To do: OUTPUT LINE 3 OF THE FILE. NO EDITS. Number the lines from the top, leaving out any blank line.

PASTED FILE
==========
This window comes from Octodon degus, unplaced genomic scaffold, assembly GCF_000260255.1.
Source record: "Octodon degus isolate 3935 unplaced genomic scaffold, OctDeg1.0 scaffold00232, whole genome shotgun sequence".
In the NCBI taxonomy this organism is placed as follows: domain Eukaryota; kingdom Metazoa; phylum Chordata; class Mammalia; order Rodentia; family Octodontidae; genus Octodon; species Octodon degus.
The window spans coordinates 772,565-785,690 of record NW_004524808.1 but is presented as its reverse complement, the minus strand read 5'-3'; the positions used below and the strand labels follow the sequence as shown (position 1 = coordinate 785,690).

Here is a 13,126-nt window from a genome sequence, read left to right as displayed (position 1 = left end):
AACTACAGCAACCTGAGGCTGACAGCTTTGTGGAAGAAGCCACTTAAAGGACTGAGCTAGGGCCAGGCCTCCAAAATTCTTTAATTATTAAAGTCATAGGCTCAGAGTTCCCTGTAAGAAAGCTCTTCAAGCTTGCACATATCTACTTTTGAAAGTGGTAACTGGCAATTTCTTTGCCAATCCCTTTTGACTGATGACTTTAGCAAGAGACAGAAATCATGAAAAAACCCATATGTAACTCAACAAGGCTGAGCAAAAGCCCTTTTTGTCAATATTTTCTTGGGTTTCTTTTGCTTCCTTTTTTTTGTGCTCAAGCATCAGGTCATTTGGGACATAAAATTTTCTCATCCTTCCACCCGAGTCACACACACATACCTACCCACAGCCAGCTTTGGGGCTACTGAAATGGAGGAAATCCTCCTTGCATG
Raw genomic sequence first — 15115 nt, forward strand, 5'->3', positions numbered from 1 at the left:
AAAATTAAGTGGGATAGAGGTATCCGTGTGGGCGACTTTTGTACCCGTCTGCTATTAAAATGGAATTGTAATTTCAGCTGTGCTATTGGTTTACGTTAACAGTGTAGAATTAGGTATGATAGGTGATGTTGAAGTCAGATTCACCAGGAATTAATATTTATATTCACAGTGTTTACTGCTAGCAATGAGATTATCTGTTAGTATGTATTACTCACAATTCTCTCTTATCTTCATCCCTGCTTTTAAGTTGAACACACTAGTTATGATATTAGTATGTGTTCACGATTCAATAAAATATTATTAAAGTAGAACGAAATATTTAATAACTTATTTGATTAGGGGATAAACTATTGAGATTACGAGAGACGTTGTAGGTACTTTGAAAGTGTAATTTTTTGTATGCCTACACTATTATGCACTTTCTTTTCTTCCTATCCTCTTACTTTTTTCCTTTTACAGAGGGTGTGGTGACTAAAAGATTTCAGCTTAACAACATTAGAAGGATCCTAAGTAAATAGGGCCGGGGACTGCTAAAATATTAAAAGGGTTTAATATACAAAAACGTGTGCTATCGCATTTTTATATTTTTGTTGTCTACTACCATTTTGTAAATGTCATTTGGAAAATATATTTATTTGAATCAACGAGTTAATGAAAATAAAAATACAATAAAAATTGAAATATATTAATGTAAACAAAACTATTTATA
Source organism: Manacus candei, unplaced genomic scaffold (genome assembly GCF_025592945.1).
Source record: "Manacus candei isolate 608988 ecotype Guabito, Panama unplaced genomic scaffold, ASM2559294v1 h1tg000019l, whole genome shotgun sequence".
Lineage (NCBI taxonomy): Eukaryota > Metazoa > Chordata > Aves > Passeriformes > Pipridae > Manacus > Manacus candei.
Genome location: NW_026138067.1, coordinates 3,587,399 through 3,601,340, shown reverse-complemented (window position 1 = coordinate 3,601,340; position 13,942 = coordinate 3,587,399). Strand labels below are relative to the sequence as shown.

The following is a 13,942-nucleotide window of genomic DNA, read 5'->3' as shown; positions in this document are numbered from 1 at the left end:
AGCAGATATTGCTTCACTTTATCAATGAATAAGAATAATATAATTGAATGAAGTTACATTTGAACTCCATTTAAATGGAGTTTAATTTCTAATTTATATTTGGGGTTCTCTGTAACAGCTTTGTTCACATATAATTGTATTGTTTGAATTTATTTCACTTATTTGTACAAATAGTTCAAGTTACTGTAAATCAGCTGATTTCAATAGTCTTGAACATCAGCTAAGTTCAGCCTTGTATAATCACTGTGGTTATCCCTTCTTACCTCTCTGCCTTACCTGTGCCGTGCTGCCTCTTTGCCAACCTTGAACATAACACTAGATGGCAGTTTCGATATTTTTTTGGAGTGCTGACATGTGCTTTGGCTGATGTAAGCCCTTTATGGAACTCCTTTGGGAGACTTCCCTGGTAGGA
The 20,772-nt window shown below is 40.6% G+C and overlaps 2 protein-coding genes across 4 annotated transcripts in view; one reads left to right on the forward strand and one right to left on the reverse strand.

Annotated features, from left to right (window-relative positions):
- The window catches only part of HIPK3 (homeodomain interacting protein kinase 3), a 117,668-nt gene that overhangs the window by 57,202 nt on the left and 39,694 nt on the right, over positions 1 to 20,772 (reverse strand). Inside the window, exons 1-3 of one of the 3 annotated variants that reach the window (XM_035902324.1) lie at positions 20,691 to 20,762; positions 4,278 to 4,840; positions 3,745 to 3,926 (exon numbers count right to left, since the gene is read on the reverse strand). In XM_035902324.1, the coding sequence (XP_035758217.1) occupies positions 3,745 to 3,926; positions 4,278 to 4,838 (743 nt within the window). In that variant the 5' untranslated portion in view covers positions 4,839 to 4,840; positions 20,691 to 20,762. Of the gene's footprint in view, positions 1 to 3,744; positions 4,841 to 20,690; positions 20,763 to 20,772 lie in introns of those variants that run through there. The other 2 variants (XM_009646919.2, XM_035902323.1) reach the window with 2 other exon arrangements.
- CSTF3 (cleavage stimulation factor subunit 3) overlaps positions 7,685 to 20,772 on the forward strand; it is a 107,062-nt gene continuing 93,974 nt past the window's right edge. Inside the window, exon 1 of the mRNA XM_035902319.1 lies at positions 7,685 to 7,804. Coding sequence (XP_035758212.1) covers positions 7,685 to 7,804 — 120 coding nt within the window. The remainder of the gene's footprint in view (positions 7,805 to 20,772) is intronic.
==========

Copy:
In the NCBI taxonomy this organism is placed as follows: domain Eukaryota; kingdom Metazoa; phylum Chordata; class Mammalia; order Rodentia; family Octodontidae; genus Octodon; species Octodon degus.